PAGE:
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loaf of bread with a 'gluten free' label

A study led by researchers at Oxford Population Health has highlighted that there is an urgent need for more research to help us understand why people with coeliac disease may have an increased risk of developing cardiovascular disease.

Around 1% of the UK population has coeliac disease, an autoimmune condition caused by an exaggerated reaction to gluten, a dietary protein found in wheat, barley, and rye. The condition is more common in women and is typically diagnosed in childhood and adolescence, or between the ages of 40 and 60.

The published evidence on whether or not coeliac disease is associated with an increased risk of developing cardiovascular disease varies. The researchers found that previous studies tended not to consider how traditional cardiovascular risk factors, such as high blood pressure or increased levels of LDL (or ‘bad’) cholesterol, might impact a person with coeliac disease’s chances of developing cardiovascular disease.

To investigate whether or not traditional cardiovascular risk factors contribute to the link between coeliac disease and an increased risk of developing cardiovascular disease, the researchers analysed data from half a million UK Biobank participants aged between 40 and 69 at the time the data were collected.

Of the 469,095 participants, 2,083 had coeliac disease but no evidence of cardiovascular disease when the initial data were collected. The cardiovascular health of these participants was monitored, using linked hospital records and death certificates, for an average of just over 12 years. Participants with coeliac disease were more likely to be women (56%) and of white ethnicity (95%), when compared to participants who didn’t have the condition.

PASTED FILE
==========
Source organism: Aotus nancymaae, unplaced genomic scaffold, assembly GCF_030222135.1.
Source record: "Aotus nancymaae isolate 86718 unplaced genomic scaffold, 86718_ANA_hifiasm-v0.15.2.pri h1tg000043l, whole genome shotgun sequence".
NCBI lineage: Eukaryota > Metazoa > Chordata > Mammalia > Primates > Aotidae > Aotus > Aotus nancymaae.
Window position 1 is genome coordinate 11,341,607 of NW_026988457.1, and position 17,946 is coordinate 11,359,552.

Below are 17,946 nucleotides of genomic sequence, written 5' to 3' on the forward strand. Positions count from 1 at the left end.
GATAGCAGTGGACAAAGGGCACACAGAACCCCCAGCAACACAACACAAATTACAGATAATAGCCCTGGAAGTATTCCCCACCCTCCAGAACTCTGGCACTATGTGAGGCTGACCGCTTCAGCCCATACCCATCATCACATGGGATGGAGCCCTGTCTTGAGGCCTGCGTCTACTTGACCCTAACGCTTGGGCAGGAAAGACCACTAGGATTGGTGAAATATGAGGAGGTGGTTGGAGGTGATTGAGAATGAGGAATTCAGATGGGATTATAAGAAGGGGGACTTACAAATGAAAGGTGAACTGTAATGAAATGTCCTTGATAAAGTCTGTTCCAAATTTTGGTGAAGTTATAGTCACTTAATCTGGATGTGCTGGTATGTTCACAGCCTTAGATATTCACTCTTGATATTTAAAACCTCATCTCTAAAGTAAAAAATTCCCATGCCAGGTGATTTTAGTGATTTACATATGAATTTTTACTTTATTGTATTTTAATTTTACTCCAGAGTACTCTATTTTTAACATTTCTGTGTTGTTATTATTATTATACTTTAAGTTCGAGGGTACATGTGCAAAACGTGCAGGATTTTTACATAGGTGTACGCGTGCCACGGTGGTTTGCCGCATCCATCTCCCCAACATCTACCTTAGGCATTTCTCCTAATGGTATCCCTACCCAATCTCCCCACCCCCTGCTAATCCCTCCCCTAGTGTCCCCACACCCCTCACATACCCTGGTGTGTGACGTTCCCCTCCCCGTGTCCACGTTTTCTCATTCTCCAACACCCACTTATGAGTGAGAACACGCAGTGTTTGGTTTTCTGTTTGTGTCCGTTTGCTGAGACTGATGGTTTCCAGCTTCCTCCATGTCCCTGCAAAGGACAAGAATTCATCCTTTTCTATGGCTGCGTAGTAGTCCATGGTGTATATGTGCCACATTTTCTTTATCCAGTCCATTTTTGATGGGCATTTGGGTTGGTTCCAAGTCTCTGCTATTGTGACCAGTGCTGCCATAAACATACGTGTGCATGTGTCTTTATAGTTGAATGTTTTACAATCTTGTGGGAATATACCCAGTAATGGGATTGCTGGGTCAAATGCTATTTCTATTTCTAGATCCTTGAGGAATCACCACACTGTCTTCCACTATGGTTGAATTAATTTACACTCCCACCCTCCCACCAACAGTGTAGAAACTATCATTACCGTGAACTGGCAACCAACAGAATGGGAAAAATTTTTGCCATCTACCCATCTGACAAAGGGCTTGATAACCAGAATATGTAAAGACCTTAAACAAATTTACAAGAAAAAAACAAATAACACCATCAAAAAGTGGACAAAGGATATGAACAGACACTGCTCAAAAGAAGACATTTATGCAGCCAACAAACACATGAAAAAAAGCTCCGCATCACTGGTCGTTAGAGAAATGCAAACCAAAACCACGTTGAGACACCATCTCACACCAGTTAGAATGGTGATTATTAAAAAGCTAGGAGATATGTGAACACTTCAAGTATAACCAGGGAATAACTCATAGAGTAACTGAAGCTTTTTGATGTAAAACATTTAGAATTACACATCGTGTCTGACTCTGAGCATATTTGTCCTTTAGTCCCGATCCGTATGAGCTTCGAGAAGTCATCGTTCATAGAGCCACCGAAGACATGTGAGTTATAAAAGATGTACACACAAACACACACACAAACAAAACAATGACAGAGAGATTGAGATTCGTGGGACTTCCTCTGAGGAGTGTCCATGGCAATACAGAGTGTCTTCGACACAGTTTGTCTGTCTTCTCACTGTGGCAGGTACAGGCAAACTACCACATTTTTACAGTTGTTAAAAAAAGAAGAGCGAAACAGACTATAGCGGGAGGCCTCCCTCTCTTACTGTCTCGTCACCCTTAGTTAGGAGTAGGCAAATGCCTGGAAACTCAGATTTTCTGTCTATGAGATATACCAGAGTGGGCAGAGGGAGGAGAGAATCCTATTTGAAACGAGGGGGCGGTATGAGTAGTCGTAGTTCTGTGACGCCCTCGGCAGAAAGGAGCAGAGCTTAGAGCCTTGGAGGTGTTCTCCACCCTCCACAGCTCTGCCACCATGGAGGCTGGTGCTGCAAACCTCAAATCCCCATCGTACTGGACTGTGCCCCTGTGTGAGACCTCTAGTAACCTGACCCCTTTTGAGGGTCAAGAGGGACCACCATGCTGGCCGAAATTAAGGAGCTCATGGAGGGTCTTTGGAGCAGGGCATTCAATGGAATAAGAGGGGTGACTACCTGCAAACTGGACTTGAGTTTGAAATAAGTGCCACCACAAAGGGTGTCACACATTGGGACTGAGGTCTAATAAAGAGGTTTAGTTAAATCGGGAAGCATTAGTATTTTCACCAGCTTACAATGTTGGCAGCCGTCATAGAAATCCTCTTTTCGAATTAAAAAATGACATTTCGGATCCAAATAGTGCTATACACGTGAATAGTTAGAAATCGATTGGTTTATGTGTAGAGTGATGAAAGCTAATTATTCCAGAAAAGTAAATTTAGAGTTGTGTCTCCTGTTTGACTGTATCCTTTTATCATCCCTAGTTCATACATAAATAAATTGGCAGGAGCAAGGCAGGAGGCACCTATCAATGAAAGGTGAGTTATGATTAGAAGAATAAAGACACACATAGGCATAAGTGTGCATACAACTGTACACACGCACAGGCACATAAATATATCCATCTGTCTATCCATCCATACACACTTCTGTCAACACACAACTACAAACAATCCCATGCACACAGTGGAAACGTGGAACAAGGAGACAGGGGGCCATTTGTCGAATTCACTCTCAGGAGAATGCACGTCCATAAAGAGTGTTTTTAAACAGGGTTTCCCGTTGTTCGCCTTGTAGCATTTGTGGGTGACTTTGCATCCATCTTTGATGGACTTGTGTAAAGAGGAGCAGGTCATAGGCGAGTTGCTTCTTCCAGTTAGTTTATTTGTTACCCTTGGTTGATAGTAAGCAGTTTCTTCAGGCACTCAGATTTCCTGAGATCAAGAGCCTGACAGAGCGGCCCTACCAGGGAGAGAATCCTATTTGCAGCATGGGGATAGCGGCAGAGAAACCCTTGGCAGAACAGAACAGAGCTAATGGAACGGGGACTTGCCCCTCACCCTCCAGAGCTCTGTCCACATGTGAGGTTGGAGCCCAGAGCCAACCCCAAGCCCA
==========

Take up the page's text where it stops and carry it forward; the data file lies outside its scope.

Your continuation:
Key findings:

  • During the 12 year monitoring period, 40,687 diagnoses of cardiovascular disease were recorded among all the surviving UK Biobank participants;
  • 218 of these diagnoses were in people with coeliac disease, equivalent to a rate of 9 in every 1,000 people. In those without coeliac disease, there were 7.4 diagnoses of cardiovascular disease per 1,000 people;
  • Coeliac disease was associated with a 44% higher risk of cardiovascular disease after accounting for a wide range of potentially influential lifestyle, medical and cardiovascular disease factors;
  • The risk of developing cardiovascular disease appeared to increase with the length of time that a person had been living with coeliac disease. The results showed a 30% higher risk among those who had had coeliac disease for less than 10 years, rising to 34% among those who had had it for 10 years or more;
  • Participants with coeliac disease had fewer known risk factors for cardiovascular disease, including obesity, high blood pressure, a history of smoking, and high cholesterol, and were more likely to have ‘ideal’ cardiovascular health (also described as ‘low’ risk) despite the incidence of cardiovascular of disease in this population.

Megan Conroy, lead author of the study and an epidemiologist at Oxford Population Health, said ‘This study highlights the importance of cardiovascular disease as a potential complication of coeliac disease. Given the lower occurrences of known risk factors in participants with coeliac disease who then developed cardiovascular disease, further research is needed to identify the cause of the increased risk affecting this population. Our research indicates that clinicians should make patients with coeliac disease aware of the elevated risk, and work with them to optimise their cardiovascular health.’                                                                                                                                                                                                                                         

The researchers note that this is an observational study and cannot establish cause and effect. The researchers also acknowledge various limitations to their findings, including that cardiovascular risk scores were only measured once.